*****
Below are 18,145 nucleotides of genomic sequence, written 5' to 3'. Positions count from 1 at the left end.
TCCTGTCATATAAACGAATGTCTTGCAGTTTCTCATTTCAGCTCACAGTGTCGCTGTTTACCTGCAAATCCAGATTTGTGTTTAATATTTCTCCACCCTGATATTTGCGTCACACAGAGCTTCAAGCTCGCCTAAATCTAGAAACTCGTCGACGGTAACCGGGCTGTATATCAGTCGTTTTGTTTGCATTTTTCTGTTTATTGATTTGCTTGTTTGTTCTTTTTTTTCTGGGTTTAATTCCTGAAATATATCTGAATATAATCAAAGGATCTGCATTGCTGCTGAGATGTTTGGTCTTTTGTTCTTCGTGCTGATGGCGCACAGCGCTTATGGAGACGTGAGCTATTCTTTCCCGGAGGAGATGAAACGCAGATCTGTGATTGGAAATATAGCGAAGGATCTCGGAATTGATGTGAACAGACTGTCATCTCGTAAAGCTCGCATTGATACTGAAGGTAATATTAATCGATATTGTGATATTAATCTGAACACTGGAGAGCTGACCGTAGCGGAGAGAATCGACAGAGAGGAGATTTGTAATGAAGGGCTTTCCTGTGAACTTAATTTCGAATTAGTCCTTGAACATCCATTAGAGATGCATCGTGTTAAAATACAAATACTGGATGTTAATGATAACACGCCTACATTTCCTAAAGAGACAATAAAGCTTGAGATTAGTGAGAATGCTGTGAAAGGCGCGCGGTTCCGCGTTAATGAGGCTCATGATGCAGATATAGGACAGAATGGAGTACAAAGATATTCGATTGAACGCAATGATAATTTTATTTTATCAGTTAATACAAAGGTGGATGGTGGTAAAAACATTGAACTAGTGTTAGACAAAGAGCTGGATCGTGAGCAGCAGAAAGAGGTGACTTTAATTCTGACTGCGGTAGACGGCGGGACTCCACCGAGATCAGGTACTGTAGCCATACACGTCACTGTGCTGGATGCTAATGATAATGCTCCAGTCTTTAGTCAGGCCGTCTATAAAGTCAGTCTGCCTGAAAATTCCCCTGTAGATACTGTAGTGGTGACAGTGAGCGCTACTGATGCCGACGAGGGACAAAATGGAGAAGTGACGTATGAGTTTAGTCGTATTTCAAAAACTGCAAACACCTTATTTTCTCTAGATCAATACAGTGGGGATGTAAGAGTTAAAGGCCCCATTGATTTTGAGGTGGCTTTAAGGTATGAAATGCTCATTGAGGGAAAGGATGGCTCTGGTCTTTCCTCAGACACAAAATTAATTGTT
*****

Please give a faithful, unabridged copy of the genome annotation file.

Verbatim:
Below are 18,145 nucleotides of genomic sequence, written 5' to 3'. Positions count from 1 at the left end.
TCCTGTCATATAAACGAATGTCTTGCAGTTTCTCATTTCAGCTCACAGTGTCGCTGTTTACCTGCAAATCCAGATTTGTGTTTAATATTTCTCCACCCTGATATTTGCGTCACACAGAGCTTCAAGCTCGCCTAAATCTAGAAACTCGTCGACGGTAACCGGGCTGTATATCAGTCGTTTTGTTTGCATTTTTCTGTTTATTGATTTGCTTGTTTGTTCTTTTTTTTCTGGGTTTAATTCCTGAAATATATCTGAATATAATCAAAGGATCTGCATTGCTGCTGAGATGTTTGGTCTTTTGTTCTTCGTGCTGATGGCGCACAGCGCTTATGGAGACGTGAGCTATTCTTTCCCGGAGGAGATGAAACGCAGATCTGTGATTGGAAATATAGCGAAGGATCTCGGAATTGATGTGAACAGACTGTCATCTCGTAAAGCTCGCATTGATACTGAAGGTAATATTAATCGATATTGTGATATTAATCTGAACACTGGAGAGCTGACCGTAGCGGAGAGAATCGACAGAGAGGAGATTTGTAATGAAGGGCTTTCCTGTGAACTTAATTTCGAATTAGTCCTTGAACATCCATTAGAGATGCATCGTGTTAAAATACAAATACTGGATGTTAATGATAACACGCCTACATTTCCTAAAGAGACAATAAAGCTTGAGATTAGTGAGAATGCTGTGAAAGGCGCGCGGTTCCGCGTTAATGAGGCTCATGATGCAGATATAGGACAGAATGGAGTACAAAGATATTCGATTGAACGCAATGATAATTTTATTTTATCAGTTAATACAAAGGTGGATGGTGGTAAAAACATTGAACTAGTGTTAGACAAAGAGCTGGATCGTGAGCAGCAGAAAGAGGTGACTTTAATTCTGACTGCGGTAGACGGCGGGACTCCACCGAGATCAGGTACTGTAGCCATACACGTCACTGTGCTGGATGCTAATGATAATGCTCCAGTCTTTAGTCAGGCCGTCTATAAAGTCAGTCTGCCTGAAAATTCCCCTGTAGATACTGTAGTGGTGACAGTGAGCGCTACTGATGCCGACGAGGGACAAAATGGAGAAGTGACGTATGAGTTTAGTCGTATTTCAAAAACTGCAAACACCTTATTTTCTCTAGATCAATACAGTGGGGATGTAAGAGTTAAAGGCCCCATTGATTTTGAGGTGGCTTTAAGGTATGAAATGCTCATTGAGGGAAAGGATGGCTCTGGTCTTTCCTCAGACACAAAATTAATTGTT